Then Wiesel concluded his address by returning to the woman from the Hungarian Jewish community: “The woman in the Carpathian Mountain of whom I spoke to you, that woman disappeared. She was my mother.”
This was a human rights intervention whose power emerged from Wiesel’s personal testimony of loss. No other Holocaust story can substitute for this one—against the backdrop of overwhelming history, Wiesel’s call to re-imagine today began and ended with the unbearable loss of one person.
Herein lies the human rights potential of memorial museums: they provide a unique, unexpected and powerful intervention by asserting that the most lofty human aspirations cannot be reduced to beautiful expressions, norm-building or treaty signatures, but must also honor the singular experiences of individuals. In this way, the memorial component of human rights foregrounds the instability of any attempt, even those undertaken in the name of human rights, to ease the trade-offs between aspirations and individual suffering.
While Wiesel’s provocation cannot be understood absent the particular circumstances of Holocaust memorialization and contemporary genocide, the inherent potential of museums to spark new forms of human rights activism is not limited to this framework. In the years since 1993, we have seen museums increasingly testing the waters of engagement on human rights issues.
The practice of visiting sites marked by relation to death is not new. Recall centuries of religious pilgrimage sites associated with the deaths of important figures or war memorials. Nor is the mood of such sites always educational or reverential, as witnessed by torture museums, places associated with famous and often grisly murders, or even ghost tours. Study of this broadly defined phenomenon has begun fairly recently, described as thanatourism (Seaton) or “dark tourism” (Stone), and recognizes that the social, cultural and political framework for the various models and practices vary greatly. We are interested in what have been termed museums addressing “human suffering” (Duffy), and human rights, in addition to memorial museums. The institutions that fall into these categories share in common a sense that the suffering they explore has social and historical meaning often embedded within an imperative to end the violence—and thereby have an inherent political meaning as well–while also emphasizing the need to honor the individual victims.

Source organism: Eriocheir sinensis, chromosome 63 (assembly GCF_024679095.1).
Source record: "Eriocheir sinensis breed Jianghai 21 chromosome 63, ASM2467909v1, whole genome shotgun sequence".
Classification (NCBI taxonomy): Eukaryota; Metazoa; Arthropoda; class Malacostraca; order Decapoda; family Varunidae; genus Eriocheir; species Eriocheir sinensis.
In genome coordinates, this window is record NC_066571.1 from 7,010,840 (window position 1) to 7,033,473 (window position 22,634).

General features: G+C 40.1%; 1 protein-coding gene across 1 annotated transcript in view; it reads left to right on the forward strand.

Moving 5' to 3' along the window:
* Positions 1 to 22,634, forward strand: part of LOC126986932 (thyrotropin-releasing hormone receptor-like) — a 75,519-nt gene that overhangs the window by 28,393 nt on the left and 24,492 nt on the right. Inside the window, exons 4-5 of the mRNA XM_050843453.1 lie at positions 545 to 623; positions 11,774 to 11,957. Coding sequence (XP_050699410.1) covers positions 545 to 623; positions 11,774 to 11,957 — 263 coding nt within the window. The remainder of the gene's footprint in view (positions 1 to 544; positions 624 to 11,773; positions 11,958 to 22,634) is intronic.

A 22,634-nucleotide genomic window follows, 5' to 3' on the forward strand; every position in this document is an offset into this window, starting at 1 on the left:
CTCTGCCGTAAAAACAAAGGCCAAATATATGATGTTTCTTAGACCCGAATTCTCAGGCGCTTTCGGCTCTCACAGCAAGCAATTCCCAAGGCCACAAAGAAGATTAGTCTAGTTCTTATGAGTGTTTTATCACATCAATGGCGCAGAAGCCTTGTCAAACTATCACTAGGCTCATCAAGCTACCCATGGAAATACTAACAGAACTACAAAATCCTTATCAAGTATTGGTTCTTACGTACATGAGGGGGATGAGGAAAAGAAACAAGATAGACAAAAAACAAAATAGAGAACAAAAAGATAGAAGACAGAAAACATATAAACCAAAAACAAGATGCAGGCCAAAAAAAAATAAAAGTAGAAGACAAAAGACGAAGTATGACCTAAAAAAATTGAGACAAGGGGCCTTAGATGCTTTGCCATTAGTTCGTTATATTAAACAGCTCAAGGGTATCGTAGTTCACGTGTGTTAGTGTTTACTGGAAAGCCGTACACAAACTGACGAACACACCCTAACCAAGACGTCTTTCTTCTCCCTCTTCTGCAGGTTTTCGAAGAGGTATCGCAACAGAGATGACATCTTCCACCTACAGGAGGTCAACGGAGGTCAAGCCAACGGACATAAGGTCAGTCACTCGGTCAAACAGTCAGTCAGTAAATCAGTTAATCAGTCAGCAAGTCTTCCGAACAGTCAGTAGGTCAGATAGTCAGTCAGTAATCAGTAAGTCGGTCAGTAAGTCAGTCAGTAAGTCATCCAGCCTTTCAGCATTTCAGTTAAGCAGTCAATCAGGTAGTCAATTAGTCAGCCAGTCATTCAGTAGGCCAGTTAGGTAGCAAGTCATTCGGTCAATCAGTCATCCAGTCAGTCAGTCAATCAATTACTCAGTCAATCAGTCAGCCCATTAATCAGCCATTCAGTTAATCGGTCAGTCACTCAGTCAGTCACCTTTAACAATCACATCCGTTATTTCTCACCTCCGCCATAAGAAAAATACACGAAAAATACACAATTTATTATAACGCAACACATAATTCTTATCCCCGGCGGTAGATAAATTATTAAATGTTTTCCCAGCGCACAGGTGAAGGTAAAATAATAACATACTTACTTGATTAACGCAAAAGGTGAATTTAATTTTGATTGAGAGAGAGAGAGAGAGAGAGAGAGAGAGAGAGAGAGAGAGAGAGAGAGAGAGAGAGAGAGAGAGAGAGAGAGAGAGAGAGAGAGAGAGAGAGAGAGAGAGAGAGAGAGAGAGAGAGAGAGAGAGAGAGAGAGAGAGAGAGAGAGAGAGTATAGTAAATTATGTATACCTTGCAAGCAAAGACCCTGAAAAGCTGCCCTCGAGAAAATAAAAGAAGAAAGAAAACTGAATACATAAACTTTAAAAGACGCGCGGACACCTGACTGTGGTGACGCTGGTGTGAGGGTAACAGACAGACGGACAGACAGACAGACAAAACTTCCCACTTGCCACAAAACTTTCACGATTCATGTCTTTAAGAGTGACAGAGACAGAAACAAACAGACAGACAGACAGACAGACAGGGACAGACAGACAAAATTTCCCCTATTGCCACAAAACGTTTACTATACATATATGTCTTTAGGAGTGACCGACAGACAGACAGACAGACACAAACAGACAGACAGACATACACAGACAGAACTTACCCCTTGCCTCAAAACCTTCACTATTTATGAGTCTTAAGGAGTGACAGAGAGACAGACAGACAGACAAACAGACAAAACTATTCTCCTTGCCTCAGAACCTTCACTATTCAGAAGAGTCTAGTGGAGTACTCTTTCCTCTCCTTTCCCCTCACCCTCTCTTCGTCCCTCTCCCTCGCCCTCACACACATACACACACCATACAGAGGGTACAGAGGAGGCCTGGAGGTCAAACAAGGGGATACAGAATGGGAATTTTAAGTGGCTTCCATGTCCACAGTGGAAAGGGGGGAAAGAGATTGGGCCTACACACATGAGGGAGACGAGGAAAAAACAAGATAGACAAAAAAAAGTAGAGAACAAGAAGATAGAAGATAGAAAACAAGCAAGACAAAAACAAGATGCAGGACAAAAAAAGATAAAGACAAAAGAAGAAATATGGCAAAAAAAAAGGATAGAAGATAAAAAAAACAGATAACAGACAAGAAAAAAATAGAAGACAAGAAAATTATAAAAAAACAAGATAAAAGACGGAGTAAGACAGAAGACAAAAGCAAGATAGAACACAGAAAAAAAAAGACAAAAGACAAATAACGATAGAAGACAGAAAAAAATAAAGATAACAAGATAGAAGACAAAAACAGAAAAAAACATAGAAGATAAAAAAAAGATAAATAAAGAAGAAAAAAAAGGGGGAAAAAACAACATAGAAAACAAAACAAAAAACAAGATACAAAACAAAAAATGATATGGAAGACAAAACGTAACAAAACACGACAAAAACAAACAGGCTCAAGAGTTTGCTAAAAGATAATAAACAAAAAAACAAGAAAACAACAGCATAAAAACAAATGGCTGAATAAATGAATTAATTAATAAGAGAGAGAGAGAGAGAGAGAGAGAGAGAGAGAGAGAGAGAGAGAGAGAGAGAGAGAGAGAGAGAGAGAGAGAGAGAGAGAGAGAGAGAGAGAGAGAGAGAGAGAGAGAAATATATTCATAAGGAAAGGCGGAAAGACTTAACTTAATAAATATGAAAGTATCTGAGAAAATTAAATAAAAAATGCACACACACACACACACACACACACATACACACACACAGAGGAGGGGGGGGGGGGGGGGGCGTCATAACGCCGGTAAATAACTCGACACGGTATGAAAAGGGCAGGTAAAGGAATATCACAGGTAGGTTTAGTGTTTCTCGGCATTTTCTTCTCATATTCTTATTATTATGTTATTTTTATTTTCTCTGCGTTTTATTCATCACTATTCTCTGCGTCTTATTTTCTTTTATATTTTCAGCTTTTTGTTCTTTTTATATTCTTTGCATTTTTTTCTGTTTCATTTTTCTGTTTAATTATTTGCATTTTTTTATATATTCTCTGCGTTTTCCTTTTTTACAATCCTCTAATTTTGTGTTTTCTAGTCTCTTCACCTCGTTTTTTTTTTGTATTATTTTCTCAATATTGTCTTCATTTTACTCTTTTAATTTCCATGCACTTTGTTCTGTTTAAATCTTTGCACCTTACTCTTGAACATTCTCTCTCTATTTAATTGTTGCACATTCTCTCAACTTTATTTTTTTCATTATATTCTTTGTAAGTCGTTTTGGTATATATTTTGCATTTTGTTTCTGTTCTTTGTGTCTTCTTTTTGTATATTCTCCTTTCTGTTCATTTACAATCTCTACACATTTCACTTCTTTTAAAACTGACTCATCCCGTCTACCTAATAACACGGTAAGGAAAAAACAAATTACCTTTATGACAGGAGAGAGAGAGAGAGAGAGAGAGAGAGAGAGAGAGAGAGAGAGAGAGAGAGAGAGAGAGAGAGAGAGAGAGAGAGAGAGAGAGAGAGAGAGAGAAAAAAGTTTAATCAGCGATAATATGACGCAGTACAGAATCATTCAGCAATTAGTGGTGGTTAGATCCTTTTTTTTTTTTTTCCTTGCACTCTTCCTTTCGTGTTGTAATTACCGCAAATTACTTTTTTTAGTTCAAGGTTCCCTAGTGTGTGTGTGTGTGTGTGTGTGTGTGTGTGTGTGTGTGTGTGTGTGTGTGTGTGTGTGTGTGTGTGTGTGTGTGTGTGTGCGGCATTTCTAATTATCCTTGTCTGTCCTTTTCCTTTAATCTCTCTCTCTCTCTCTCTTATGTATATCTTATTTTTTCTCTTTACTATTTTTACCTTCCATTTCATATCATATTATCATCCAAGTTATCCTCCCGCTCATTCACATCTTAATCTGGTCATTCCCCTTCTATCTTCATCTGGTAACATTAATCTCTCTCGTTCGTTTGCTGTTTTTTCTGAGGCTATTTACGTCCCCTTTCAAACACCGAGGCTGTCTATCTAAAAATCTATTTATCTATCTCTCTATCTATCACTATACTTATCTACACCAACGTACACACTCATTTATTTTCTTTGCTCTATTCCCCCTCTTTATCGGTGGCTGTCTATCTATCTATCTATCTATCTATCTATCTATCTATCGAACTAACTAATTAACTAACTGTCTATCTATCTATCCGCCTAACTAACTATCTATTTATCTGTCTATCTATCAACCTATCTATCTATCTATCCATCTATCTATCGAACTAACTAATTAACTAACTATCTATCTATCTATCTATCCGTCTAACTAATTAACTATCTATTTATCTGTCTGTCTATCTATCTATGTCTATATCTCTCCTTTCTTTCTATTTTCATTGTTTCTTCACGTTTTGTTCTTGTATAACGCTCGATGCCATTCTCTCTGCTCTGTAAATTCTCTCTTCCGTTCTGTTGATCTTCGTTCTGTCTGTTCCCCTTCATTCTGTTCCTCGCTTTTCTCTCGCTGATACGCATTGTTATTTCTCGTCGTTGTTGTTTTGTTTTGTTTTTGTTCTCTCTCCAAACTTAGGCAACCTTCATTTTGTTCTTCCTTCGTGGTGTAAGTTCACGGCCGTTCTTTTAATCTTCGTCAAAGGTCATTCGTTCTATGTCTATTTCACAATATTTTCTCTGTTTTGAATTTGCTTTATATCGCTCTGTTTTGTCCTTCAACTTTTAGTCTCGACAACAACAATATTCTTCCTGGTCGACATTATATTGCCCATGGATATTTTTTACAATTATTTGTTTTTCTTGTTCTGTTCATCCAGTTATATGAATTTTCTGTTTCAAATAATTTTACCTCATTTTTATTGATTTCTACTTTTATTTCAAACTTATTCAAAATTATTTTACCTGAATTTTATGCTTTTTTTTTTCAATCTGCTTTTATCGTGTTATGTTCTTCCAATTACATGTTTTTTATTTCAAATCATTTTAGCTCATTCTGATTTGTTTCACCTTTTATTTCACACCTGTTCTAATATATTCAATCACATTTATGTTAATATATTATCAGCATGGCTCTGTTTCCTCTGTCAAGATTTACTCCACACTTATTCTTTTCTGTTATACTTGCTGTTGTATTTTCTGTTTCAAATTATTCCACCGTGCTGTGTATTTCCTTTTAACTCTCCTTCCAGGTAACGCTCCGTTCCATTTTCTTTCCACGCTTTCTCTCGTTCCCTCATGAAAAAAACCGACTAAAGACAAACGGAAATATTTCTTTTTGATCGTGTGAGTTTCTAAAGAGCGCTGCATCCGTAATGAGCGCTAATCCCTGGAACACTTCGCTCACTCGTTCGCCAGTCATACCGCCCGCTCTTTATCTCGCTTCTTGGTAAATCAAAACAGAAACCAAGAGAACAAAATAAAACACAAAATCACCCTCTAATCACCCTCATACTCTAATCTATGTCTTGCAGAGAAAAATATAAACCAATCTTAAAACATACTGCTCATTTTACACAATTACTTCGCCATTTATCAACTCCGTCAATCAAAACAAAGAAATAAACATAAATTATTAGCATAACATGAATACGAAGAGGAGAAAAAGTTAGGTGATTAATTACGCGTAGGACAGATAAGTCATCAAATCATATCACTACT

The increased saliency of memorialization and museums is attested to by the number of memorial museums, museums dedicated to specific moments of often state-sponsored violence and to memorializing victims and new articulations and coalitions to support activist models for museums, like the 2009 Declaration of Museum Responsibility to Promote Human Rights and 2010 Declaration on Museums and Politics, Federation of International Human Rights Museums (2009) and the International Coalition of Sites of Conscience (1999). It is also evident in the continuing work of the U.S. Holocaust Memorial Museum, particularly its Committee on Conscience which is dedicated to issues of contemporary genocide, and where I worked for ten years.
As Paul Williams notes in Memorial Museums: The Global Rush to Commemorate Atrocities, the memorial museum as a particular form built on a handful of earlier models like the Hiroshima Peace Memorial Museum (1955), Maison des Esclaves (1978), Tuol Sleng Museum of Genocidal Crimes (1980), the Nanjing Massacre Memorial Museum (1985) and Musee Memorial pour La Paix (1988). Today examples can be found on every continent, dedicated to diverse historical events: slavery, apartheid, genocide, terrorism (state sponsored or not), totalitarianism and more. In 1999, the International Coalition of Sites of Conscience was created by the District Six Museum (South Africa); Gulag Museum (Russia); Liberation War Museum (Bangladesh); Lower East Side Tenement Museum (USA); Maison Des Esclaves (Senegal); National Park Service (USA); Memoria Abierta (Argentina); Terezin Memorial (Czech Republic); and the Workhouse (United Kingdom). The Coalition was founded in a shared belief in “the obligation of historic sites to assist the public in drawing connections between the history of our sites and their contemporary implications. We view stimulating dialogue on pressing social issues and promoting humanitarian and democratic values as a primary function.”